Well, in honor of my new book hitting the shelves, my daughter Rose, my friend Theresia, and I all decided to try our hand at making snow globes. This could have proved to be a big nightmare since I did not inherit the craft gene. My mom had it, my daughter has it -obviously, in my family it skips a generation. But this turned out to be great fun. So, what do you need to make a snow globe? Cute jars (pickle jar, jam jar - anything that will hold a miniature ornament), ornaments for inside the jar (which you can get at craft stores such as Michael's and JoAnne's), glue & glue gun, glycerin, glitter, distilled water, and some ribbon to cover up the jar lid.
We did this in stages, gluing our figurines one day and then filling the jars with water and glue after the decoration inside had time to set up. To make it more visible, we mounted a bottle cap on top of our lid (which served as the base). Vitamin bottle caps work great for this. So, once your decoration is in there and you've filled your jar with water and added glitter, how much glycerin? Well, it depends on how slowly you want your glitter "snow" to fall. The more glycerin the slower the snowfall. I think we used about a quarter teaspoon. Experiment with this. Some sites suggest mineral water instead of glycerin but we found that it made the water cloudy. Some sites called for waterproof glue. We tried that. The figurine fell off its stand with one small tap. Regular old glue gun glue worked like a charm.
One of the globes we used aquarium sealant to make sure our lid stayed on. The other two though, again, good old glue gun glue did the trick. You want to fill your jar as full as possible so you don't wind up with an air bubble at the top. But hey, if you get a bubble, put a decoration on the top and no one will be the wiser. This makes a great project to do with girlfriends or older children. We had a wonderful time together doing this. And our snow globes turned out great. The picture doesn't do them justice. (I didn't inherit the photography gene either!)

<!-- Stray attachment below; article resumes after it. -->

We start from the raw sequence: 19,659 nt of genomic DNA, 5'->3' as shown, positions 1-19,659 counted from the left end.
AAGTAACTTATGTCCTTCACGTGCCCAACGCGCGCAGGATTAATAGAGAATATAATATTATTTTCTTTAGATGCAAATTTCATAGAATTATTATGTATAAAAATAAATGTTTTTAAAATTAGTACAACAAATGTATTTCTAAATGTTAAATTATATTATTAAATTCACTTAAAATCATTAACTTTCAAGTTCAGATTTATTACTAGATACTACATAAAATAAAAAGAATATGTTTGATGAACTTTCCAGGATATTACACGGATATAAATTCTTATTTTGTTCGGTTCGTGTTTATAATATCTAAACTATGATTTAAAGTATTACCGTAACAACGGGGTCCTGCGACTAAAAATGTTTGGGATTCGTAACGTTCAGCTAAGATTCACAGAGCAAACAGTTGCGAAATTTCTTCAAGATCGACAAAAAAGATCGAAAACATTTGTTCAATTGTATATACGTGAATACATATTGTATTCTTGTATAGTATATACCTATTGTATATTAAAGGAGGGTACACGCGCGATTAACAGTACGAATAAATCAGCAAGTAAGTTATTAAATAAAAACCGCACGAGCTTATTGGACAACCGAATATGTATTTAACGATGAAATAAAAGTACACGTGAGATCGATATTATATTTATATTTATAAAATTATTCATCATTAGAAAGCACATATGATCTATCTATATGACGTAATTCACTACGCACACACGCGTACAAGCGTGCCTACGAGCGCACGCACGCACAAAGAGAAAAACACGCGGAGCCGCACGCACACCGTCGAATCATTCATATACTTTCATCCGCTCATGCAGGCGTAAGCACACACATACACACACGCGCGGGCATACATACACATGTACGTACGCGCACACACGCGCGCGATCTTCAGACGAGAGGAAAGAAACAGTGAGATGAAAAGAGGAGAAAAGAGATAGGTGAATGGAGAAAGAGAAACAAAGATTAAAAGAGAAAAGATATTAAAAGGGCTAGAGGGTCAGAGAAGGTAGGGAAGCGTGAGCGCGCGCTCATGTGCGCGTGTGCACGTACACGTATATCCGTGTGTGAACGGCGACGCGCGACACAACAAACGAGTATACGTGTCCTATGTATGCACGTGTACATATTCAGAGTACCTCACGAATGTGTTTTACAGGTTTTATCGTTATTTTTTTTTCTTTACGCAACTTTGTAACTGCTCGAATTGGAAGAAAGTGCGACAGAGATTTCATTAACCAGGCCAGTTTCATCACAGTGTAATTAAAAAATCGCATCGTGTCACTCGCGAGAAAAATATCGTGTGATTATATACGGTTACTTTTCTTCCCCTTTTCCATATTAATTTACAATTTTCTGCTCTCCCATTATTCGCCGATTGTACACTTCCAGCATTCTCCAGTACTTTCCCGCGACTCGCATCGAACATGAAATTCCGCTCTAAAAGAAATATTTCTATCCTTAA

Can keep an author from going where she needs to go. Last Friday was great fun. I enjoyed hamming it up at a library event with my friends and fellow writers Susan Wiggs and Kimberly Fisk. (Great women, great conversation, and chocolate - what was not to like about that?) After the event, it was off to Bellevue (lovingly known as the east side to Seattle residents) for a romance writers conference (where there would, of course, be more chocolate). Sheila was at the wheel . . . and Kimberly, who was riding shotgun was wishing she'd had more wine and chocolate before we left. Our timing wasn't the best, going through Seattle when a Mariners game is letting out. Let me just say that a salmon would have an easier time spawning upstream. We encountered the mother of all detours and wound up stuck in traffic waiting for a turn signal to change. This would have not been so stressful if we hadn't been waiting on a train track. Yes, I know. Does that get the stupid award or what? I kept thinking the conga line of cars was going to move forward any second, but nobody was going anywhere. And yes, there were no trains on the track but still... I know I saw SOMETHING waaay down there. A light. The light at the end of the tunnel, as in follow the light to the great beyond. Sure we were going to die any minute, I further risked life and limb and car fenders and squeaked by the car in front of me, went another way that had Kimberly reciting the Lord's Prayer, and, low, and behold, we finally wound our way back to the freeway entrance we needed. I sprouted eighty-two new hairs in the process but we made it to our conference and had a great time. As you can see by the picture of me happily, hamily smiling with authors Cherry Adair and Elizabeth Boyle and my fabulous editor from St. Martin's Press, Rose Hilliard. Now I'm once more safely home and I keep thinking about that old kids' song about the peanut sitting on the railroad track with its heart all aflutter. How does the peanut's story end? "Toot, toot! Peanut butter." Well, when you act like you have the brain of a peanut what can you expect? Thank God I have a very efficient guardian angel!